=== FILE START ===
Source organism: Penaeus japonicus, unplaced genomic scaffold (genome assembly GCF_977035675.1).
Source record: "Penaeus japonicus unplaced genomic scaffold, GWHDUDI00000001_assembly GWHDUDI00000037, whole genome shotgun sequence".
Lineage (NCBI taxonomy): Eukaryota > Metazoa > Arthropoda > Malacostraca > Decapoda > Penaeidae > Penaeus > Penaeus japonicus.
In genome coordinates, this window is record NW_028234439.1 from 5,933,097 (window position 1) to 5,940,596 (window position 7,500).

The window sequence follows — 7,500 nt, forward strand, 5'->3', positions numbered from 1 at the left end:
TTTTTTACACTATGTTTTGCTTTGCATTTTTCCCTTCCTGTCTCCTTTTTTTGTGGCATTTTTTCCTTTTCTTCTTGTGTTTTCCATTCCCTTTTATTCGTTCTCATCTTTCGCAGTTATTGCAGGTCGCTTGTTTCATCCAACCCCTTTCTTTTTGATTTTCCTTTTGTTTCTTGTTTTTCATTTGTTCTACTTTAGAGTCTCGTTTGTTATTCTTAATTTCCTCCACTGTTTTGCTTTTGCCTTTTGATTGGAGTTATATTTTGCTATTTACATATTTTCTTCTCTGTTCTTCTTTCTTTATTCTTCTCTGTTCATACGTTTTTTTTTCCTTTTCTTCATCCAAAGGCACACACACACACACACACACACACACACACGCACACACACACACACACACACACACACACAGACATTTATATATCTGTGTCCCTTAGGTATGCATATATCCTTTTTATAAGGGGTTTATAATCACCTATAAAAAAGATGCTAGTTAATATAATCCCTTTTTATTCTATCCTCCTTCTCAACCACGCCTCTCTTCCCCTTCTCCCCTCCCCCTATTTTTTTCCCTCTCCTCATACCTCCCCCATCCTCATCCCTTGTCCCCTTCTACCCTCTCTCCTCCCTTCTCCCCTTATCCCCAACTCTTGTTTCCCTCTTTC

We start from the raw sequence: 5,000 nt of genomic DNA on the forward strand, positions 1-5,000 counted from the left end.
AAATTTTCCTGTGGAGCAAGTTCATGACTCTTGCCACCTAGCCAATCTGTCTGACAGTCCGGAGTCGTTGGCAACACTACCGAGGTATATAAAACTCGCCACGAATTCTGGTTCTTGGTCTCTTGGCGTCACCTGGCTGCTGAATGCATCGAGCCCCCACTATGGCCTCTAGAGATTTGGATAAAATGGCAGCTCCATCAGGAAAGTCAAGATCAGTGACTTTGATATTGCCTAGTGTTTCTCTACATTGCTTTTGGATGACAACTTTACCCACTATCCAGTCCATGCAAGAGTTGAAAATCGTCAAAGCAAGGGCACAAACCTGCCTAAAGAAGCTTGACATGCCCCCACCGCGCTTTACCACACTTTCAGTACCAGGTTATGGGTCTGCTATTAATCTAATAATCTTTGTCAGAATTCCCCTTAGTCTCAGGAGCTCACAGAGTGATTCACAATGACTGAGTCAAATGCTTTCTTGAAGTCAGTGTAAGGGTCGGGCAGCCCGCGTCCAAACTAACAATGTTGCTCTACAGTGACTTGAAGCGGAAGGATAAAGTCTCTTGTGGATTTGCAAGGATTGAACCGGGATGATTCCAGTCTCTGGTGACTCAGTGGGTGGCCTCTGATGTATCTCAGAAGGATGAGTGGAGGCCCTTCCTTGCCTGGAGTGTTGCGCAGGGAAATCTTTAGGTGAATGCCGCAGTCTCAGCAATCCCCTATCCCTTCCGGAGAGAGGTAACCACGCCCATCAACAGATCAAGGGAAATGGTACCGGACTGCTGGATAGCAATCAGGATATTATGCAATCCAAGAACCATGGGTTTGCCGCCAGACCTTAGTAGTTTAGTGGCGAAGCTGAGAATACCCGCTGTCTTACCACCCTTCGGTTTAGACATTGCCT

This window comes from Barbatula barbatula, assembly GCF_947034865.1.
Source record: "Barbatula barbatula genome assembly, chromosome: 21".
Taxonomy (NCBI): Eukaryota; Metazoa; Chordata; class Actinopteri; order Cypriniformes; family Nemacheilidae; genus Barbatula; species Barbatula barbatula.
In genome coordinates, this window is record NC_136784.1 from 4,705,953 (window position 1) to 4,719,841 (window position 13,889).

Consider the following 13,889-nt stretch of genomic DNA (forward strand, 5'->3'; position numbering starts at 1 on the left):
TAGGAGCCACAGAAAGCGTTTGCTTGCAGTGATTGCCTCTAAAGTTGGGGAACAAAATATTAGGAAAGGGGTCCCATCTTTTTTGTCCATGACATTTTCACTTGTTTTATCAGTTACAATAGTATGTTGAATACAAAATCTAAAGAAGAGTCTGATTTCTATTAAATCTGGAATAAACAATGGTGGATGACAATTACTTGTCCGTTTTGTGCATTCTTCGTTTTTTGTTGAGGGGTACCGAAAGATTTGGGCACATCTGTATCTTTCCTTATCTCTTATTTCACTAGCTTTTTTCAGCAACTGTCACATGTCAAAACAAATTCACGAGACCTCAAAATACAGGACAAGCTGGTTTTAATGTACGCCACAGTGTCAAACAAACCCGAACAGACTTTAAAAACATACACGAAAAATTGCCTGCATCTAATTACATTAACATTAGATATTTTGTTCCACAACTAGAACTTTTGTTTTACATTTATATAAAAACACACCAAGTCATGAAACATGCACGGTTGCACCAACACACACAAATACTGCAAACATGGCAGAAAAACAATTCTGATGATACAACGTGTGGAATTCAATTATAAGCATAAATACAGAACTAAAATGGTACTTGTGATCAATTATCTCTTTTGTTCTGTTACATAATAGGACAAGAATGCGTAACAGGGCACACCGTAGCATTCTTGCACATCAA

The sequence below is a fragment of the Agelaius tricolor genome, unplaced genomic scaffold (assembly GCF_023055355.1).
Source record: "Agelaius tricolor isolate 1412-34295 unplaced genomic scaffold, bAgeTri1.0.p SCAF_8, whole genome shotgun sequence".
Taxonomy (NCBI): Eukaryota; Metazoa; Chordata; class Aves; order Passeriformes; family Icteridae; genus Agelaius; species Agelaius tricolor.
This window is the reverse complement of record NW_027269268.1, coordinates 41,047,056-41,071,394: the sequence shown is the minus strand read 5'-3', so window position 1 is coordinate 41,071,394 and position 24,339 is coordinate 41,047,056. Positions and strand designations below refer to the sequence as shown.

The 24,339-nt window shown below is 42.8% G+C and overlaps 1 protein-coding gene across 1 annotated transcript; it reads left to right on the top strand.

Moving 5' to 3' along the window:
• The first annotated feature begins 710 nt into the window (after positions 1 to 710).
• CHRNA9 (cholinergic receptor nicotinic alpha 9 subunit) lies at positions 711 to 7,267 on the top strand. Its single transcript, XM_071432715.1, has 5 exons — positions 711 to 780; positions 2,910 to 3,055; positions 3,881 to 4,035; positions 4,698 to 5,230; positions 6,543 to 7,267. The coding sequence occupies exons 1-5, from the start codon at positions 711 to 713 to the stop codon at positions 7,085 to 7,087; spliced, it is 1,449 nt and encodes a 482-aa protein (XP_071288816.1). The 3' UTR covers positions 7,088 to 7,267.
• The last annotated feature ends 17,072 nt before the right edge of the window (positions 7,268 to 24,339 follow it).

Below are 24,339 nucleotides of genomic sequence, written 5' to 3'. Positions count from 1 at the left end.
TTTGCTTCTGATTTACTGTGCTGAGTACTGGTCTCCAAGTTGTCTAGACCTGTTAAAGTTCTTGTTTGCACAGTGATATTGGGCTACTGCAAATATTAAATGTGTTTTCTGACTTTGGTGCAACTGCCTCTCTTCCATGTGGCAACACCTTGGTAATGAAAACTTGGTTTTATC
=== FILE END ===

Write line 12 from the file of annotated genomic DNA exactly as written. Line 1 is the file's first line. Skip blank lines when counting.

In genome coordinates, this window is record NC_136784.1 from 4,705,953 (window position 1) to 4,719,841 (window position 13,889).